By: Rifka Schonfeld –
Eric McGehearty, a nationally acclaimed artist with advanced graduate degrees, is also an inspirational speaker who shares his struggles and successes as a dyslexic. His artwork reflects his difficulties reading and helps audiences see into the world of reading disabilities. He explains a breakthrough moment in his life as fundamental to his understanding of his ability to succeed:
I was in the 5th grade, and I was enrolled in a summer school art class. I broke my arm that summer, and at the time, I felt I would have to withdraw from the class because of the injury. When I went into the classroom for my first day I let the teacher know I could not participate. “What do you think people who can’t use their arms do if they want to be artists?” she asked. “They don’t let their disability stand in their way. They hold a paintbrush with their mouth or in their toes to draw. Just because your right hand isn’t working doesn’t mean you can’t be an artist.”
The rest of that summer I did just that: painting with my mouth and feet. I learned that if having a broken arm wasn’t going to stop me in art class, my dyslexia wasn’t going to stop me in life.
McGehearty’s lesson is an important one to teach our children with dyslexia or any other learning disability – if you can’t paint with your hands, paint with your feet. If you can’t read the way other people read, find your own way. To that end, it’s important to understand in what ways children with dyslexia have difficulties with reading in order to teach them how to maximize their strengths.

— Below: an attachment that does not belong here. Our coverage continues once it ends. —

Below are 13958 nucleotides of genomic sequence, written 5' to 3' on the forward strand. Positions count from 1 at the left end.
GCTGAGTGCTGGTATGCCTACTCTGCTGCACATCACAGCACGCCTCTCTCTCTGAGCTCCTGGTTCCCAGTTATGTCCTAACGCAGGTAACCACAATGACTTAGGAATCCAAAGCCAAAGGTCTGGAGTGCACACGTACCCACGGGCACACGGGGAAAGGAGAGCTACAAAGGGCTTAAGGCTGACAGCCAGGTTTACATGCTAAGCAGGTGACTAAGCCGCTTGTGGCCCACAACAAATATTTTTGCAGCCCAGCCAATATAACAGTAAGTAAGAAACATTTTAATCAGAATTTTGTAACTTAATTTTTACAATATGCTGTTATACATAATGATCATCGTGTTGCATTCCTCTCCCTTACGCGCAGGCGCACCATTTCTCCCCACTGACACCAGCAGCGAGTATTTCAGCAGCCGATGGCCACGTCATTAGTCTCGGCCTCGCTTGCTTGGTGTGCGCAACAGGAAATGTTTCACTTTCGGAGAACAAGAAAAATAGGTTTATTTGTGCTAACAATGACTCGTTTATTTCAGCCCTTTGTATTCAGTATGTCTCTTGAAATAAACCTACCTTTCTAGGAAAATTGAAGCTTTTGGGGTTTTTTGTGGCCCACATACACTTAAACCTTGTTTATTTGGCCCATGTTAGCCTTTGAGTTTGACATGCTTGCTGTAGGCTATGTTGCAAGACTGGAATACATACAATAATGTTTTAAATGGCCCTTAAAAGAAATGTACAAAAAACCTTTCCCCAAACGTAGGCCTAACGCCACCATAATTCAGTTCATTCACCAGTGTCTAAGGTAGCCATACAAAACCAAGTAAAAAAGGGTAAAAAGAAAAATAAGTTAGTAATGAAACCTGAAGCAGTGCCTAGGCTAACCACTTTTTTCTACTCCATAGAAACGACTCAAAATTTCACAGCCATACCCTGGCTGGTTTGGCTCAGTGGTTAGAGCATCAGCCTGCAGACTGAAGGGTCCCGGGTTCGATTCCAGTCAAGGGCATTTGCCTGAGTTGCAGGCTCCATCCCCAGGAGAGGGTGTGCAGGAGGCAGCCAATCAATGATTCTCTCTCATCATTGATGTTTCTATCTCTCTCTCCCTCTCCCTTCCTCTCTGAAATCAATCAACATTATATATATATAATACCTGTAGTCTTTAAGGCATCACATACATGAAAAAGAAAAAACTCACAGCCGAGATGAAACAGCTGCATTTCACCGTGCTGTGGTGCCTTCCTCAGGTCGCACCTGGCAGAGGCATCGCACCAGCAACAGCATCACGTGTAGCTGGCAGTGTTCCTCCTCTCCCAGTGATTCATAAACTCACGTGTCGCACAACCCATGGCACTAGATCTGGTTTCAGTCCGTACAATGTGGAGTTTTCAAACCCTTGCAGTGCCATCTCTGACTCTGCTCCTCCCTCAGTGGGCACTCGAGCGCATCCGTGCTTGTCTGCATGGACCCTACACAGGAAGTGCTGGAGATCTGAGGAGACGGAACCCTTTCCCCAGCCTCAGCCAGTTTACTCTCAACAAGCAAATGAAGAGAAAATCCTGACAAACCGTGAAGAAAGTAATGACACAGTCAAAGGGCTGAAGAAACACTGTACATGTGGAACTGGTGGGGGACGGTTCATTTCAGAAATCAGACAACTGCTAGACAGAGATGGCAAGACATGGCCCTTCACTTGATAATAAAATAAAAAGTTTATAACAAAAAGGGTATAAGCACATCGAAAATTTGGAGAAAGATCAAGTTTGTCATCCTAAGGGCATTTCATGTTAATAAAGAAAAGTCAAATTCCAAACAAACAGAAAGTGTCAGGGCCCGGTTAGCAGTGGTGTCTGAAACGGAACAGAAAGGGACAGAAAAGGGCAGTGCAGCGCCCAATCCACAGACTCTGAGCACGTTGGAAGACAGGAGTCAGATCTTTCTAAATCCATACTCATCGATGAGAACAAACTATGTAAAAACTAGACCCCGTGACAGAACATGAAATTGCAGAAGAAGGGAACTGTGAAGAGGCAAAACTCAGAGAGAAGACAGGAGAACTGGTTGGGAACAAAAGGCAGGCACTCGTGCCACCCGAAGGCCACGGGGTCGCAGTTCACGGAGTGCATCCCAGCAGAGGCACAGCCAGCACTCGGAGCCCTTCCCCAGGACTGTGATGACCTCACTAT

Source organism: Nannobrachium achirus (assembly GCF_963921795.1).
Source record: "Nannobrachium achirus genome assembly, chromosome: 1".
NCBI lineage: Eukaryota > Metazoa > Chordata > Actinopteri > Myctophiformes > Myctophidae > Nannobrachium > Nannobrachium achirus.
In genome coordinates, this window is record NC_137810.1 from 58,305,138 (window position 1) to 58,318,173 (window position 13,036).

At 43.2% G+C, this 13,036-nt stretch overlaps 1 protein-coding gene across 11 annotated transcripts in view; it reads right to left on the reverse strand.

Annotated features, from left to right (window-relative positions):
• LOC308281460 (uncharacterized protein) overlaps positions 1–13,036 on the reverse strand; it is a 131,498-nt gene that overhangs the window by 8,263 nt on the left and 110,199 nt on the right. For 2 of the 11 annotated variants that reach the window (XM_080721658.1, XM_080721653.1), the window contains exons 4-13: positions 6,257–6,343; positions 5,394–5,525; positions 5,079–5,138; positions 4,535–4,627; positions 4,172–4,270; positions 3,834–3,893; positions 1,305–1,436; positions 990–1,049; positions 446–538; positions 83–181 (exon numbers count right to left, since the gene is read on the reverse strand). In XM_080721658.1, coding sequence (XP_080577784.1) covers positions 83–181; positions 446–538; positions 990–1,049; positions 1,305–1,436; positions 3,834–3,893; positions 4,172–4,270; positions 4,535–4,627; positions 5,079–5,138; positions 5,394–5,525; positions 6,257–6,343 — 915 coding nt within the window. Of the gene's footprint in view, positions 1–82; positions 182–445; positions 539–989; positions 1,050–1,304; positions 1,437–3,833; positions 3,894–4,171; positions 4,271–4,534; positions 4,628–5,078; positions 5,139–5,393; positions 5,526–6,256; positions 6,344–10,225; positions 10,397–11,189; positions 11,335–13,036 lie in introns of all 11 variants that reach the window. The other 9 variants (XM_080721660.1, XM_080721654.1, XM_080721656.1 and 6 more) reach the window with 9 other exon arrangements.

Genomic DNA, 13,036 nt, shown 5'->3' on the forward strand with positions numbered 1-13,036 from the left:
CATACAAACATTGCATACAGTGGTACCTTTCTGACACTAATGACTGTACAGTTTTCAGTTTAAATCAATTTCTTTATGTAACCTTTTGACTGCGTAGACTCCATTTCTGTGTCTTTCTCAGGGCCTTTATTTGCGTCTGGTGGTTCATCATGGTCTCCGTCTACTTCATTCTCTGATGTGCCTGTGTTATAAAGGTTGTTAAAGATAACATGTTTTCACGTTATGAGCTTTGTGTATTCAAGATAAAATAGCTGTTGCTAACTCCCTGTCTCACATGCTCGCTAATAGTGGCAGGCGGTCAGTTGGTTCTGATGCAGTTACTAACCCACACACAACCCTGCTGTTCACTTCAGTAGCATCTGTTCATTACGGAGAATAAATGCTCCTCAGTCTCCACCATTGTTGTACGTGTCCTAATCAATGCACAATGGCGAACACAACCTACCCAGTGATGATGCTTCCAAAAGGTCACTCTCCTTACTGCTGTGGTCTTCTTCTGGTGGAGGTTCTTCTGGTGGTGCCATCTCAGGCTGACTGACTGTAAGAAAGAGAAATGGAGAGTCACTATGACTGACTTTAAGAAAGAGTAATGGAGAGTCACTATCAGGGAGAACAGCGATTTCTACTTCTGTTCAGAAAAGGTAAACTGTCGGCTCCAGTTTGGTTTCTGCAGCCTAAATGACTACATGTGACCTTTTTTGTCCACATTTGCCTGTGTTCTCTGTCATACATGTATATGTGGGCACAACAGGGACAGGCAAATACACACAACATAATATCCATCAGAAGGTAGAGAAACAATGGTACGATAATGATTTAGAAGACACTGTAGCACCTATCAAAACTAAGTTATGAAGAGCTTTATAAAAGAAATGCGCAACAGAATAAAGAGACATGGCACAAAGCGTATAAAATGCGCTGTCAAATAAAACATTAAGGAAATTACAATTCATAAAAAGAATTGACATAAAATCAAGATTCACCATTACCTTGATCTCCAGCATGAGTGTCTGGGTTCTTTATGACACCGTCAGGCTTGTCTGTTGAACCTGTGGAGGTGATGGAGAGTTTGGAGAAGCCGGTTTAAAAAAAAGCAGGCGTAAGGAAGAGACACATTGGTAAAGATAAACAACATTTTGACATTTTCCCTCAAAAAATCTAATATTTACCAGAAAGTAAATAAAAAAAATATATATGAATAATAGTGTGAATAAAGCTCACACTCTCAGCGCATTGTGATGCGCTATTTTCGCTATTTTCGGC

What Is Dyslexia?
The National Institute of Health defines dyslexia as characterized by difficulties with accurate or fluent word recognition, and by poor spelling and decoding abilities. Dyslexia is a learning disability that is neurological in origin and often runs in the family. Children with dyslexia experience trouble reading when taught through traditional instruction.
Though the symptoms of dyslexia manifest themselves in different ways depending on the age of the child, some common symptoms for a kindergartener through fourth grader are:
1. Difficulty reading single words that are not surrounded by other words.
2. Slow to learn the connection between letters and sounds.
3. Confusion around small words such as “at” and “to,” or “does” and “goes.”
4. Consistent reading and spelling errors, including:
Letter reversals such as “d” for “b.”
Word reversals such as “tip” for “pit.”
Inversions such as “m” and “w” and “u” and “n.”
Transpositions such as “felt” and “left.”
Substitutions such as “house” and “home.”
Children with dyslexia are often well-adjusted and happy preschoolers. However, research shows that they begin to experience emotional problems during early reading instruction. Over the years, their frustration mounts as classmates surpass them in reading skills. Often, these children feel that they fail to meet other people’s expectations. Teachers and parents see a bright child who is failing to learn to read and write and assume that he is simply “not trying hard enough.” This can cause dyslexic children to feel inadequate and inept.